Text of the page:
US President Donald Trump was abandoned by business leaders, lambasted by some senior Republicans, and implicitly criticised by military leaders amid a fierce backlash over his comments in response to violence by white supremacists in Charlottesville.
In what could be a defining moment for his presidency Mr Trump was forced to disband two advisory councils consisting of high profile chief executives of major US companies.
That came amid a chorus of public disapproval from Republicans led by President George H. W. Bush, and president George W. Bush, who issued a rare joint statement condemning "bigotry" and quoting the Declaration of Independence.
The reaction against Mr Trump was international with Prime Minister Theresa May issuing a rebuke to Britain's close ally.
Mrs May said: "I see no equivalence between those who propound fascist views and those who oppose them, and I think it is important for all those in positions of responsibility to condemn far-right views wherever we hear them."
Mr Trump made several conflicting statements over several days about Saturday's events in Charlottesville, Virginia which left an ant-fascist demonstrator, Heather Heyer, 32, dead and three dozen others injured.
The Unite the Right rally was a protest against Charlottesville's decision to take down a statue of the Confederate Civil War general Robert E.Lee. Those protesting against removing the statue waved swastikas, carried torches, and chanted far right slogans.
In a bad-tempered press conference on Tuesday Mr Trump made absolutely clear that he believed there was "blame on both sides," and that included what he called the "alt-left". He said there were "very fine people on both sides".
His comments sent shock waves across America and he was widely accused, including by many Republicans, of suggesting a "moral equivalence" between neo-Nazis and anti-fascist protesters, and emboldening white supremacists.
Disbanding his two business advisory councils Mr Trump wrote on Twitter: "Rather than putting pressure on the business people of the Manufacturing Council & Strategy & Policy Forum, I am ending both. Thank you all!"
Rather than putting pressure on the businesspeople of the Manufacturing Council & Strategy & Policy Forum, I am ending both. Thank you all!— Donald J. Trump (@realDonaldTrump) August 16, 2017
But chief executives had been leaving since Saturday in protest at his ambivalent condemnation of events in Charlottesville. The remaining business leaders made clear it was their decision to distance themselves from the White House.
The strategic policy forum comprised 19 people including the heads of General Motors, Wal-Mart and IBM.
Alex Gorsky, chief executive of Johnson & Johnson, said: "The president's most recent statements equating those who are motivated by race-based hate with those who stand up against hatred is unacceptable and has changed our decision to participate."
Denise Morrison, chief executive of Campbell Soup, said: "I believe the president should have been, and still needs to be, unambiguous."
In Washington Democrats said there was a "moral crisis" in the White House, and suggested Mr Trump had lost the "moral authority to lead the country.
The two former president Bushes, both Republicans, said: "America must always reject racial bigotry, anti-Semitism and hate in all forms.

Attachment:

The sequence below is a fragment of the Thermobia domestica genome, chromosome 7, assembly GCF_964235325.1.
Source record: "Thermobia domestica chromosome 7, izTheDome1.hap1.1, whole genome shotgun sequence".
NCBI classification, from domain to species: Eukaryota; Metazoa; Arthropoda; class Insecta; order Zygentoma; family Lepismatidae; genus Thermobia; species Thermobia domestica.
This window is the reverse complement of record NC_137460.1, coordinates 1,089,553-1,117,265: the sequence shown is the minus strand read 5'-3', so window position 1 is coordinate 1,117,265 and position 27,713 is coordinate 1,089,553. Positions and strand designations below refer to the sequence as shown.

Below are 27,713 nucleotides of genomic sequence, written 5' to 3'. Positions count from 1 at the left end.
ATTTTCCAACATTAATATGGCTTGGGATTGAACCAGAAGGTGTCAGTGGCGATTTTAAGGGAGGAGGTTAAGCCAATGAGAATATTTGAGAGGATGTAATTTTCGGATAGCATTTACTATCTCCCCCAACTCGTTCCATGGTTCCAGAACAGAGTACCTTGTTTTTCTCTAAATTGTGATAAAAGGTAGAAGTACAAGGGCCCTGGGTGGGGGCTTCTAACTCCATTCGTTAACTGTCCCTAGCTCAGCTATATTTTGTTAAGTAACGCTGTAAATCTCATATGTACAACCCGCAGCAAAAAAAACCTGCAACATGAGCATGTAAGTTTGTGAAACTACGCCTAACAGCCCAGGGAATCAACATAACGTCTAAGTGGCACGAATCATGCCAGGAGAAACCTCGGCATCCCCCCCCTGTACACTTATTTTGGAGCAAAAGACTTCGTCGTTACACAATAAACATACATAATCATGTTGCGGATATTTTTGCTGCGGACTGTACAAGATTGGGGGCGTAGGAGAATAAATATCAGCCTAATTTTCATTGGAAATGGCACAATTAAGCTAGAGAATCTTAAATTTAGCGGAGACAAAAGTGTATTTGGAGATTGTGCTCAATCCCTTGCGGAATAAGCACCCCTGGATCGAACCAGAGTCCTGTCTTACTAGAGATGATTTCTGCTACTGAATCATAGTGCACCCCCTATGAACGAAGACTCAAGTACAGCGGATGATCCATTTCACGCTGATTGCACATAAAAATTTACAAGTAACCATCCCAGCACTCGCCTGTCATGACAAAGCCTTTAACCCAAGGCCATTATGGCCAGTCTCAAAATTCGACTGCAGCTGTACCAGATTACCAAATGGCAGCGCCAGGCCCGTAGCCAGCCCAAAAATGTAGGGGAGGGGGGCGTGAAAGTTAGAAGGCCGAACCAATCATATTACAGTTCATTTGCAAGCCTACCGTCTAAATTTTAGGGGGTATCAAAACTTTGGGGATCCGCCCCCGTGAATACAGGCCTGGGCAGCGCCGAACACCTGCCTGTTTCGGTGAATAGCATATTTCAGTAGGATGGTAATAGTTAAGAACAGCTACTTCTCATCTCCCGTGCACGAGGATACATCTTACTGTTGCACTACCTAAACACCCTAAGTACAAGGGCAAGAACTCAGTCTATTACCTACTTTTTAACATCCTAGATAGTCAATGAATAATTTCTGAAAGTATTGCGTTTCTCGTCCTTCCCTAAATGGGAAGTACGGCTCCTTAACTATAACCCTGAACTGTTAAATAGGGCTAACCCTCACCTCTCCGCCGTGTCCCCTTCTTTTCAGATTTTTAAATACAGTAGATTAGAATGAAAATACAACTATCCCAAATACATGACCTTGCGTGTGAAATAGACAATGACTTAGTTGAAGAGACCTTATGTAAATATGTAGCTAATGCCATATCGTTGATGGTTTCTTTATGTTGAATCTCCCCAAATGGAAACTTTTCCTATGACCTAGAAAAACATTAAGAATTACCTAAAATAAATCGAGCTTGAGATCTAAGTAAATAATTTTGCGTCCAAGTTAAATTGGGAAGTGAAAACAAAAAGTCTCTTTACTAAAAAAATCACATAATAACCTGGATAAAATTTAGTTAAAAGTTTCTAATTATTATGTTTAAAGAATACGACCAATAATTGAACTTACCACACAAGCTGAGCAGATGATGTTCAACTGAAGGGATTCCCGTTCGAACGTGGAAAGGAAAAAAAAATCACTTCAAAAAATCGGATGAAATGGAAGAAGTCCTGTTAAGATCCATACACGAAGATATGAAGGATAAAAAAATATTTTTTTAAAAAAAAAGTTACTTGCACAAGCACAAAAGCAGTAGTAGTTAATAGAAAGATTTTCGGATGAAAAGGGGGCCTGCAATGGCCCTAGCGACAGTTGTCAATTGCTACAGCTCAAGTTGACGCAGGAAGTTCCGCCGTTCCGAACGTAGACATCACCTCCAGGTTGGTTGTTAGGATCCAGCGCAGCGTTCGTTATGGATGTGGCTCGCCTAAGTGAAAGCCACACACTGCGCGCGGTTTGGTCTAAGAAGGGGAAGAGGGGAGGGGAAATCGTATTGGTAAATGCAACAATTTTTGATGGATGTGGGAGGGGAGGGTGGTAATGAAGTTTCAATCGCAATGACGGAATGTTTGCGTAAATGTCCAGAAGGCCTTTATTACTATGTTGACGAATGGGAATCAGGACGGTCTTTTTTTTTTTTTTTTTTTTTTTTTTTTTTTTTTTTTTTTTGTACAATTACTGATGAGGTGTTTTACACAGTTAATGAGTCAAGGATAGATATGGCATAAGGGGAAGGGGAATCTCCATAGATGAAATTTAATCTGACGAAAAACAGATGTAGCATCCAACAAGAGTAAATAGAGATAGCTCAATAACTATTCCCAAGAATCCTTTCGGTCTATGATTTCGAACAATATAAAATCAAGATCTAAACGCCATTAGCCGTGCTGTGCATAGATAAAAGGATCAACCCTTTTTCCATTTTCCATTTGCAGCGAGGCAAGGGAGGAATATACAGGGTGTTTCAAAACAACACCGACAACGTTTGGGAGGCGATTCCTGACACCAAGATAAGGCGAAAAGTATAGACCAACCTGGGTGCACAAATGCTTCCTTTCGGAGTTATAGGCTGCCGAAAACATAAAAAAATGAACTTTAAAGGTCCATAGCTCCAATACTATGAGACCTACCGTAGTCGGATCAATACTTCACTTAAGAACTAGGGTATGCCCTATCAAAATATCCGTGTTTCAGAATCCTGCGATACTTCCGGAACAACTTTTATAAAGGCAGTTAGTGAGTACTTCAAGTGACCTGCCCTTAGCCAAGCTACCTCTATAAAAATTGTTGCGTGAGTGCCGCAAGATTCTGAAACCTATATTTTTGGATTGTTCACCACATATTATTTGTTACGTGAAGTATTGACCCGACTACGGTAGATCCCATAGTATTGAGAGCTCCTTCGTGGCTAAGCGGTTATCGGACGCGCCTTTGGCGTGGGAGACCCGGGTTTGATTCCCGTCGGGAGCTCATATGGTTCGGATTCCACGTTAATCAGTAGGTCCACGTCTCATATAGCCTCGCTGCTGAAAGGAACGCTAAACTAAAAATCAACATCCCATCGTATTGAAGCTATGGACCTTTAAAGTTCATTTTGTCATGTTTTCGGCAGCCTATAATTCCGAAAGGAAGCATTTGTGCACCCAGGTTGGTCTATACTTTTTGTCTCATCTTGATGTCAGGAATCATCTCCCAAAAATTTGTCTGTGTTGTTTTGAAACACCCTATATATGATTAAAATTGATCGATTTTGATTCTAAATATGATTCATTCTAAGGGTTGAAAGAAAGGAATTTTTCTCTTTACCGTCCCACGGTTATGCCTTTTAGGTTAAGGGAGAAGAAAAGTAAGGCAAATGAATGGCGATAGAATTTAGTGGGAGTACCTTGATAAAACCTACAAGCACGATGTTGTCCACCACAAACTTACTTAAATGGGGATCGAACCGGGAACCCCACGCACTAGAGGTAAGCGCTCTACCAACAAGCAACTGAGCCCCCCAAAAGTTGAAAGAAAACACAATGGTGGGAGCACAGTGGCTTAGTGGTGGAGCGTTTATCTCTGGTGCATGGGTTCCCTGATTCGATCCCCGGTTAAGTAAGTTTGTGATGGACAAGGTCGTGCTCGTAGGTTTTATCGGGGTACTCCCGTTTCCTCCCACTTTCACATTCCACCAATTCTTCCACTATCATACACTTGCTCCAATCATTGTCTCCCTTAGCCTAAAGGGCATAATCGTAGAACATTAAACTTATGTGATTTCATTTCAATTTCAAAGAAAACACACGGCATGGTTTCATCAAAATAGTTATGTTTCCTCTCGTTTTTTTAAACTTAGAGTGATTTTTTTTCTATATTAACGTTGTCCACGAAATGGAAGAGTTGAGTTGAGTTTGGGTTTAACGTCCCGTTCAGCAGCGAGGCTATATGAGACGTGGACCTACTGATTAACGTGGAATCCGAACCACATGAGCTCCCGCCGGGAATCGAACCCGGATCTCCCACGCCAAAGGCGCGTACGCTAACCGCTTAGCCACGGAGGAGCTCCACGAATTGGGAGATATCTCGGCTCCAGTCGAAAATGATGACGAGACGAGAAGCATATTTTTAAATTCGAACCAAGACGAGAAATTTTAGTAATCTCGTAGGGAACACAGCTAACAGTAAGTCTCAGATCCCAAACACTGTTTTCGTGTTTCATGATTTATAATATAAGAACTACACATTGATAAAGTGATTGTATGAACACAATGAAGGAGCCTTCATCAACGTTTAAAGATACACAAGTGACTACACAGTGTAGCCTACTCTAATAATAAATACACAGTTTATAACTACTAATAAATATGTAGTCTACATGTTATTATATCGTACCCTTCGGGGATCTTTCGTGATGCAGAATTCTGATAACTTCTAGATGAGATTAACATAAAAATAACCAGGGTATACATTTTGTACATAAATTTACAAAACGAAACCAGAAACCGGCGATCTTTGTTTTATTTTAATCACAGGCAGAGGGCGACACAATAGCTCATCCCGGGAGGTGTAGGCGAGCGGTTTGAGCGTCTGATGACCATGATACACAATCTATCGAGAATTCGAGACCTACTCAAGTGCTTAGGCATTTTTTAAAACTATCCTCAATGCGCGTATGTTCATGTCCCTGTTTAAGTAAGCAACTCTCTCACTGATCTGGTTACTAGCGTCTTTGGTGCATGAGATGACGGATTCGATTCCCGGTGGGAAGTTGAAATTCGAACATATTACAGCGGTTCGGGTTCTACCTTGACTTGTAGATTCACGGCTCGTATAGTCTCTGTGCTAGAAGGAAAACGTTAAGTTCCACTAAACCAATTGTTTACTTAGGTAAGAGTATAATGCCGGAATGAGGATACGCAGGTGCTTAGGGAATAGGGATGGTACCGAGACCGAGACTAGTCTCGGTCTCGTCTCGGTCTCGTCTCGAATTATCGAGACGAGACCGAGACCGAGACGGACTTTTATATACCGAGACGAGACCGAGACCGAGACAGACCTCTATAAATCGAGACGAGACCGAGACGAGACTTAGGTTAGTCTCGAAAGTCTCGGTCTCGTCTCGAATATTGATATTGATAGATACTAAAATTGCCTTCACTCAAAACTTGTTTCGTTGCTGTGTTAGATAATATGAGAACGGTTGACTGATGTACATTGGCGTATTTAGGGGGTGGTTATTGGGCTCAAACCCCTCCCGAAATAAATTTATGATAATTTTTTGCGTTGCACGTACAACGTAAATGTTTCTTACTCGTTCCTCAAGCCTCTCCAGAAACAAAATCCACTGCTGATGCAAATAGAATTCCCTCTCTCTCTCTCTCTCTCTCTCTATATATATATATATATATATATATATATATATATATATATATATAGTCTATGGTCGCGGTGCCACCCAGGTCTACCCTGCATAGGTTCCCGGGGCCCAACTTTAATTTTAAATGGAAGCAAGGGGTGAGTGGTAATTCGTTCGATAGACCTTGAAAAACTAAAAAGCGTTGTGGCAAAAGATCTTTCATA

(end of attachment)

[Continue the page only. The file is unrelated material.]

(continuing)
"As we pray for Charlottesville we are reminded of the fundamental truths recorded by that city's most prominent citizen (Thomas Jefferson) in the Declaration of Independence - We are all created equal and endowed by our Creator with unalieanable rights. We know these truths to be everlasting because we have seen the decency and greatness of our country."
The statement did not specifically name Mr Trump.
Aftermath of suspected hit and run at Charlottesville protest. Seen five people put in ambulances pic.twitter.com/oUe1SH9WYK— nick allen (@nickallen789) August 12, 2017
During past controversies many senior Republicans have avoided criticising the president directly, but several leading figures did not hold back this time.
John McCain, the prominent Republican senator, said: "There's no moral equivalency between racists and Americans standing up to defy hate and bigotry. The president of the United States should say so."
Republican Senator Lindsey Graham said "President Trump took a step backward," and Republican Senator Marco Rubio said: "Mr President, you can't allow white supremacists to share only part of blame."
The Republican Senate majority leader Mitch McConnell said: "There are no good neo-Nazis."
Senior US military officers who usually stay clear of politics also weighed in.
U.S. Army Chief of Staff General Mark Milley said: "The Army doesn't tolerate racism, extremism, or hatred in our ranks. It's against our values and everything we've stood for since 1775."
His comments followed similar ones by the Air Force Chief of Staff and the top officers of the US Navy and Marine Corps.
Amid fears statues of Confederate figures could become focal points for further unrest a monument to Robert E. Lee, and three other statues, in Baltimore were taken down before dawn and removed on flat bed trucks..
Baltimore Mayor Catherine Pugh said: "I think any city that has Confederate statues is concerned about violence occurring in their city,"
Former President Barack Obama's reaction was to share on Twitter a quote from Nelson Mandela that "No one is born hating another person because of the colour of his skin or his background or his religion".
According to Twitter it has become the most "liked" tweet ever sent on the social media network.
In a separate development Mr Trump appointed Hope Hicks, 28, a long time aide, as his new acting Communications Director, filling the role left vacant by Anthony Scaramucci.